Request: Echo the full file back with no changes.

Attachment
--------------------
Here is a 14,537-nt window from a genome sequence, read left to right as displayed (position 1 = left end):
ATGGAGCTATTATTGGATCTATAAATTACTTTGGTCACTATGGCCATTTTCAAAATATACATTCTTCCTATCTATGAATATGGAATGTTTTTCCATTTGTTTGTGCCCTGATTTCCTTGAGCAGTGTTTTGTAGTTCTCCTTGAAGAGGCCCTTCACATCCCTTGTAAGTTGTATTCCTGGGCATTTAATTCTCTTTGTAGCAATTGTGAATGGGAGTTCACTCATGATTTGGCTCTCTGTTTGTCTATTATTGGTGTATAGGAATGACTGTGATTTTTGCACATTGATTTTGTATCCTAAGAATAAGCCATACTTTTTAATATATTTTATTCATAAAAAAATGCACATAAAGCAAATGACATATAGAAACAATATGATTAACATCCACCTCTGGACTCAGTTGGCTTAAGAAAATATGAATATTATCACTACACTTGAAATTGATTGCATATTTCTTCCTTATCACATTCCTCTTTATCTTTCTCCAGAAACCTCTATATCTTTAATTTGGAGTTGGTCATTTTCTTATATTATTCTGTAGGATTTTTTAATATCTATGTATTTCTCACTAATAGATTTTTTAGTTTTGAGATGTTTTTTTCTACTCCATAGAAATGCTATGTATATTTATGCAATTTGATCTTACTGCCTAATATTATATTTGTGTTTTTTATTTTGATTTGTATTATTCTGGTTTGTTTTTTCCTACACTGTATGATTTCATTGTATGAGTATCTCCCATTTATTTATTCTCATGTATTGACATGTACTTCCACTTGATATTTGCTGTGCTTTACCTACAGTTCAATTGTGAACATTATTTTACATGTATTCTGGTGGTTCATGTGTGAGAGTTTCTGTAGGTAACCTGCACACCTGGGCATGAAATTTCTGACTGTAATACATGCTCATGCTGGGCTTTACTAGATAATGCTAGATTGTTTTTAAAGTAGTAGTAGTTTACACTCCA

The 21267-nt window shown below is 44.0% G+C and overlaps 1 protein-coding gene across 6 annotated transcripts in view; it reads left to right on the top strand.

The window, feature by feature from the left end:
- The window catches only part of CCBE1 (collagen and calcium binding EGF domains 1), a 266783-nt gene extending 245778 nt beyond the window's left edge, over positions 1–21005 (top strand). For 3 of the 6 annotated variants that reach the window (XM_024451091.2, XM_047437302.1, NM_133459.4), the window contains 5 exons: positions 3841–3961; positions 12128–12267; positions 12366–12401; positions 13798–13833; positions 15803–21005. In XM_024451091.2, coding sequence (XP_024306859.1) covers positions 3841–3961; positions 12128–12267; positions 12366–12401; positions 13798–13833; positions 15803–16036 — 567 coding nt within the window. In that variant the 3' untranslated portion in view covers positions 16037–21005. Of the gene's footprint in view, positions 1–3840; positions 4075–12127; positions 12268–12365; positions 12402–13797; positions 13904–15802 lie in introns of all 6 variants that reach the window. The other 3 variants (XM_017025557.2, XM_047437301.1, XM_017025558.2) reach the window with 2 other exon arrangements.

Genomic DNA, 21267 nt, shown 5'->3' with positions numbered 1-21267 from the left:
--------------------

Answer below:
Here is a 14,537-nt window from a genome sequence, read left to right as displayed (position 1 = left end):
ATGGAGCTATTATTGGATCTATAAATTACTTTGGTCACTATGGCCATTTTCAAAATATACATTCTTCCTATCTATGAATATGGAATGTTTTTCCATTTGTTTGTGCCCTGATTTCCTTGAGCAGTGTTTTGTAGTTCTCCTTGAAGAGGCCCTTCACATCCCTTGTAAGTTGTATTCCTGGGCATTTAATTCTCTTTGTAGCAATTGTGAATGGGAGTTCACTCATGATTTGGCTCTCTGTTTGTCTATTATTGGTGTATAGGAATGACTGTGATTTTTGCACATTGATTTTGTATCCTAAGAATAAGCCATACTTTTTAATATATTTTATTCATAAAAAAATGCACATAAAGCAAATGACATATAGAAACAATATGATTAACATCCACCTCTGGACTCAGTTGGCTTAAGAAAATATGAATATTATCACTACACTTGAAATTGATTGCATATTTCTTCCTTATCACATTCCTCTTTATCTTTCTCCAGAAACCTCTATATCTTTAATTTGGAGTTGGTCATTTTCTTATATTATTCTGTAGGATTTTTTAATATCTATGTATTTCTCACTAATAGATTTTTTAGTTTTGAGATGTTTTTTTCTACTCCATAGAAATGCTATGTATATTTATGCAATTTGATCTTACTGCCTAATATTATATTTGTGTTTTTTATTTTGATTTGTATTATTCTGGTTTGTTTTTTCCTACACTGTATGATTTCATTGTATGAGTATCTCCCATTTATTTATTCTCATGTATTGACATGTACTTCCACTTGATATTTGCTGTGCTTTACCTACAGTTCAATTGTGAACATTATTTTACATGTATTCTGGTGGTTCATGTGTGAGAGTTTCTGTAGGTAACCTGCACACCTGGGCATGAAATTTCTGACTGTAATACATGCTCATGCTGGGCTTTACTAGATAATGCTAGATTGTTTTTAAAGTAGTAGTAGTTTACACTCCA

The 21267-nt window shown below is 44.0% G+C and overlaps 1 protein-coding gene across 6 annotated transcripts in view; it reads left to right on the top strand.

The window, feature by feature from the left end:
- The window catches only part of CCBE1 (collagen and calcium binding EGF domains 1), a 266783-nt gene extending 245778 nt beyond the window's left edge, over positions 1–21005 (top strand). For 3 of the 6 annotated variants that reach the window (XM_024451091.2, XM_047437302.1, NM_133459.4), the window contains 5 exons: positions 3841–3961; positions 12128–12267; positions 12366–12401; positions 13798–13833; positions 15803–21005. In XM_024451091.2, coding sequence (XP_024306859.1) covers positions 3841–3961; positions 12128–12267; positions 12366–12401; positions 13798–13833; positions 15803–16036 — 567 coding nt within the window. In that variant the 3' untranslated portion in view covers positions 16037–21005. Of the gene's footprint in view, positions 1–3840; positions 4075–12127; positions 12268–12365; positions 12402–13797; positions 13904–15802 lie in introns of all 6 variants that reach the window. The other 3 variants (XM_017025557.2, XM_047437301.1, XM_017025558.2) reach the window with 2 other exon arrangements.

Genomic DNA, 21267 nt, shown 5'->3' with positions numbered 1-21267 from the left: